I drive as far east as I have ever driven, and then I keep going. I drive until the highway no longer goes east, but continues north while I split off onto slower roads, paralleling the coast. I drive until my phone service drops off, and I keep driving until it pings back to life, sending me a text about the cost of data usage abroad. But I am not in another country. I’m in the easternmost town in the United States – the first town in America to see the sunrise – a wind-swept speck of a place called Lubec, from which you could take a wrong turn and drive to Canada by mistake. I am still in Eastern Time, but just beyond the shore lies the exotic-sounding Atlantic Time, an arbitrary, watery boundary represented by a line of little Ts on the map.
Jutting out towards this boundary is Quoddy Head State Park, where you pay (or don’t pay, I suppose) the $4 entry fee by stuffing bills into an unwatched can affixed to a pole. The main attraction here is the West Quoddy Head Light, a stout lighthouse painted like a peppermint stick. Trails branch out beside it, and I choose the one that winds above the coast. From the dirt path, I carefully descend to the beach, past a scrim of fir trees and down a set of wooden stairs spaced to reveal the jagged rocks beneath them. The entire beach is made of rocks, large ones, grey and brown, tumbled in piles and rising into peaks. Beyond these there is just the intensely blue water, a hazy glimpse of Canada, a fog horn sounding softly, and the sky.
Lubec’s town center, a short distance from Quoddy Head, looks as if the wind has carried everything unnecessary away, and some necessary things too. It feels less like a typical coastal New England village than an outpost of some kind, a frontier town after the frontier has moved past it. A cylindrical water tower with LUBEC printed across it, taller than even the white church spires, watches over a semi-grid of streets. In a little park, there is a memorial to lost fishermen, with names carved into granite slabs.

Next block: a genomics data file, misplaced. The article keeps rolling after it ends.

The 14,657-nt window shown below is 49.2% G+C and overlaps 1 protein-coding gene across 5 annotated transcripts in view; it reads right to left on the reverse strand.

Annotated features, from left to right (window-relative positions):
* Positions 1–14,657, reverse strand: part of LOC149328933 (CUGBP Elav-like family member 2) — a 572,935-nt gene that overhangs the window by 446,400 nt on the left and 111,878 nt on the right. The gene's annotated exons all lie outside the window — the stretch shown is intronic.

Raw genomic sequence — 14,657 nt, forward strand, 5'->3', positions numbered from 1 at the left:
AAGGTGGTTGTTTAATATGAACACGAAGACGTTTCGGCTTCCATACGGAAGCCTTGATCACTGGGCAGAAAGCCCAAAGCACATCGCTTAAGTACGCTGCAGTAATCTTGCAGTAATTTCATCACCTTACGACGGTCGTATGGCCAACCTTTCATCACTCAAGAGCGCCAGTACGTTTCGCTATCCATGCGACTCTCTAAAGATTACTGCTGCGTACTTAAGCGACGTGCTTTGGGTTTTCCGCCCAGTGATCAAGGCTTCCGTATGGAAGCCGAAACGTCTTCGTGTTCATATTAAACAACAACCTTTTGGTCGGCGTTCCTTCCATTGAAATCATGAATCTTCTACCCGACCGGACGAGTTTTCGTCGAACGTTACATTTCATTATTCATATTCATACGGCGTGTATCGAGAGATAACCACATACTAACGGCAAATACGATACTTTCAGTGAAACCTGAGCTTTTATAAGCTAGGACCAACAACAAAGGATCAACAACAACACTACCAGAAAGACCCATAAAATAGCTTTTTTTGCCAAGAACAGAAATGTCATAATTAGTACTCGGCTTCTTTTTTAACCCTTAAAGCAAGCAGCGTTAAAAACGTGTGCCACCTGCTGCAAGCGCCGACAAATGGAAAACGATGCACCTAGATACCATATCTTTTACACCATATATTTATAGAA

On the main road, most of the businesses appear closed, and not just closed for the day or the off-season but for good. Some restaurants are open, and young waitresses dash from parking lots to back doors. Signs advertising lodging are everywhere, as if people frequently find themselves in Lubec without warning and have to suddenly arrange a place to spend the night. A few men stand around on the sidewalks. A row of miniature American flags, the tiny plastic ones they sell near the cash register at drugstores for very small children to grasp in their fists at small-town parades, are stapled to the faded wall of a storefront. Wind, salt, and time have battered and folded them, but failed to rip them down.
I stay at a hotel where the rooms look out over the water, and a sliding glass door opens over a dock. On my phone, which may or may not be charging me for international roaming, I look up the time of the sunrise. It is 4:41, so I set my alarm for 4:00, having never attempted to await a sunrise. When I wake up and slide the door open I find I’m too late to see the darkness transformed into light; the sky is a dull pale blue and there’s a glowing strip of golden pink on the horizon. A little wooded island in the water outside my window is still shrouded in night, but behind it the low-lying glow is gradually rising higher, adding pastel layers of yellow and peach. Across the water, on the still-black landmass on the other side, a single bright white light blinks on and off.
The waves are quietly lapping against the dock, flowing past the balcony. A bird cries. The wind smells of fish and the sea. It seems like morning and night at the same time, and the air feels simultaneously cold and warm. For some reason I had imagined other people would be outside too, that the nation’s first sunrise would be enough of an attraction to draw a small crowd, even on a random Thursday. But it’s just me, standing on the edge of America, wondering if I’m in the wrong place at the wrong time, silently observing the first light of day.